Ask your child to be your banker by asking them for a small loan. Explain that you will pay them back ‘with interest’. Agree on an interest rate and a date that you need to repay the money by. For instance, say you borrow $5 from your child. If you agree on a 10% interest rate, when you give the money back, you’ll give them $5.50. Help them to understand that the 50 cents represent the cost of having to borrow the money. Just don’t be surprised if they get too clever and start negotiating for a higher rate the next time!

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Lesson #4 - Be responsible for your choices

No one is going to take more interest in your financial well-being than you, so it is important to teach your kids to take an active interest in money and decisions that affect every household financially. For instance, have you ever talked to your kids about the cost of electricity and how every action they make around your home contributes to the power bill? 


Play a game of ‘eye spy’ an electricity waste. Ask your kids to help you work out ways you can save on your next power bill. Show them how much you pay now, and give them a challenge to help you reduce it by 10%. If you need some extra tips for slashing your bill, check out Mozo’s kid power article.

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Kirsty Lamont

Kirsty Lamont is a money expert and director at financial comparison website She is passionate about helping families make better, more informed financial product choices and to live life richer.
Posted in Family Finances, Finances, Guest Post, Money $aving Tips.


  1. Love these lessons. Thanks for sharing. I focus on teaching my 3YO that money comes from work and is not “free.” I think he’s starting to get it too!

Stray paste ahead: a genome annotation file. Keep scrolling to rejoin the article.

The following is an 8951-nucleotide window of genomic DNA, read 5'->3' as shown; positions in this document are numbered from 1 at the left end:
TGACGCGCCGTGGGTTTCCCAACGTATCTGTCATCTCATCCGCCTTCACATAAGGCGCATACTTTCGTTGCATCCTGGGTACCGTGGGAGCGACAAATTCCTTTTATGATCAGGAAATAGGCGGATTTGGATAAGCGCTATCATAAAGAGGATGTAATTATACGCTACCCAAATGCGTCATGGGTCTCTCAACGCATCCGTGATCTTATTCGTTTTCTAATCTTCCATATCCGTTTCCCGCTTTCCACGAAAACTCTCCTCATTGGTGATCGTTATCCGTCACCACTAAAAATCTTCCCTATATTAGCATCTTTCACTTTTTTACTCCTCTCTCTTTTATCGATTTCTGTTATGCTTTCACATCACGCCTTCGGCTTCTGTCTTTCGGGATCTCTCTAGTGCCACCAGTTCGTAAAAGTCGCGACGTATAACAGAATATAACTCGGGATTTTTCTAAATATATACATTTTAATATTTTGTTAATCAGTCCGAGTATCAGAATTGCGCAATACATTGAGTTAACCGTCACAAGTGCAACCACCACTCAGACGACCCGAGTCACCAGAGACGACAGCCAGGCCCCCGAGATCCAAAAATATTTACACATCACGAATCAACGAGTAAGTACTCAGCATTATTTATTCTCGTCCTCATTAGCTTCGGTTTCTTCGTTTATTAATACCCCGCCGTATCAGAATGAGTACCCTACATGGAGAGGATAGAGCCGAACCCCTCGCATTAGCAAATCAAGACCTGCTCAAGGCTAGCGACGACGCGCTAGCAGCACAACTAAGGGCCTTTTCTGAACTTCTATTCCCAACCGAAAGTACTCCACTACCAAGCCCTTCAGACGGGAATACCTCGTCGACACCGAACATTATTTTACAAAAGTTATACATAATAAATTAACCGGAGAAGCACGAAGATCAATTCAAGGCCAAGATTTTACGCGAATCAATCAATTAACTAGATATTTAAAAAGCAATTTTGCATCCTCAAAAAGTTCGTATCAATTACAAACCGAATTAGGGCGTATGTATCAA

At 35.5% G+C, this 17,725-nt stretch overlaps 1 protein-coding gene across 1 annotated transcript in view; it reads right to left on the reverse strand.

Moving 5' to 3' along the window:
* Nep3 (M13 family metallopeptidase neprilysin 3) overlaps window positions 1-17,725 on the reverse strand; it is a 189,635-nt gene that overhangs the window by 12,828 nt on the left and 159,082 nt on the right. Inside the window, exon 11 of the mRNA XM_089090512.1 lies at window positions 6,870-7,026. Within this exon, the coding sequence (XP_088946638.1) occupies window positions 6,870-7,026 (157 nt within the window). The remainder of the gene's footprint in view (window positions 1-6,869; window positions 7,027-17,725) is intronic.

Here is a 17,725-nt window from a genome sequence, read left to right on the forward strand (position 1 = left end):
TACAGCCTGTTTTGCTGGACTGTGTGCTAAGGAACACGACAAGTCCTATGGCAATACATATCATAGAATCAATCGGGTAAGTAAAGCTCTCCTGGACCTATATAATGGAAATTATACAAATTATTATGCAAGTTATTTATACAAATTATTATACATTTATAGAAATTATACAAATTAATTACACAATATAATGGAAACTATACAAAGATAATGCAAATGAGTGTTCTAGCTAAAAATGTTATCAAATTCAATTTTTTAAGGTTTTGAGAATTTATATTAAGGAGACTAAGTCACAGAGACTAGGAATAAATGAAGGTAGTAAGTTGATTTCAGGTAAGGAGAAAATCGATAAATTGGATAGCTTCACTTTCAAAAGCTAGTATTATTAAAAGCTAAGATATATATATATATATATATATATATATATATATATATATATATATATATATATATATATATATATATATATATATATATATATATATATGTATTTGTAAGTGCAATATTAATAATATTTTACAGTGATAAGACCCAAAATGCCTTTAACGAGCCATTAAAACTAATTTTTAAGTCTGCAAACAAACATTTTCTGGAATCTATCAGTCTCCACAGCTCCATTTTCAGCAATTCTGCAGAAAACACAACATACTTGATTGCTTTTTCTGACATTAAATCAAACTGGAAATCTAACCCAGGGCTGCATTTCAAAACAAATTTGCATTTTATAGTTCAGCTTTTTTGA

• That’s great! Anything you can do to start teaching them age appropriate things will definitely spur them on! My little ones, 5 & 3, love to help with cleaning for the most part. Especially when the vacuum is out!

  2. Hey Jason, thanks for your comment. Impressive to hear your 3YO is already starting to get the link between work and money. And Stephen, it’s definitely a plus when the little ones like to help…especially when it comes to vacuuming. 🙂

  3. Awesome ideas. So wish I’d learned as a kid and had been able to teach my kids using these ideas. At least I can share them with others!

    Great stuff Kirsty!

    BTW- It’s included in the Nov. 18 Fav Five, over at Money is not Taboo.

    • Hey Keith, glad you enjoyed it! I love the way they point the kids to “big ideas”! Glad to see it included in the Fav 5 again! Going to check it out now! Have a great weekend! Looks like we’re getting our first snow today as it’s starting to come down!

  4. Hi Keith, great to hear you’ve included my post in your “Fav Five”! I’m going to head there now ;-). And Steven I can’t say it’s ever snowed in central Sydney before…

  5. These are great ideas, Kirsty! I’ve also been teaching my kids about the value of money and, especially, financial freedom. The best way to learn is by example. My teenage daughter just started working recently and has been doing a great job so far.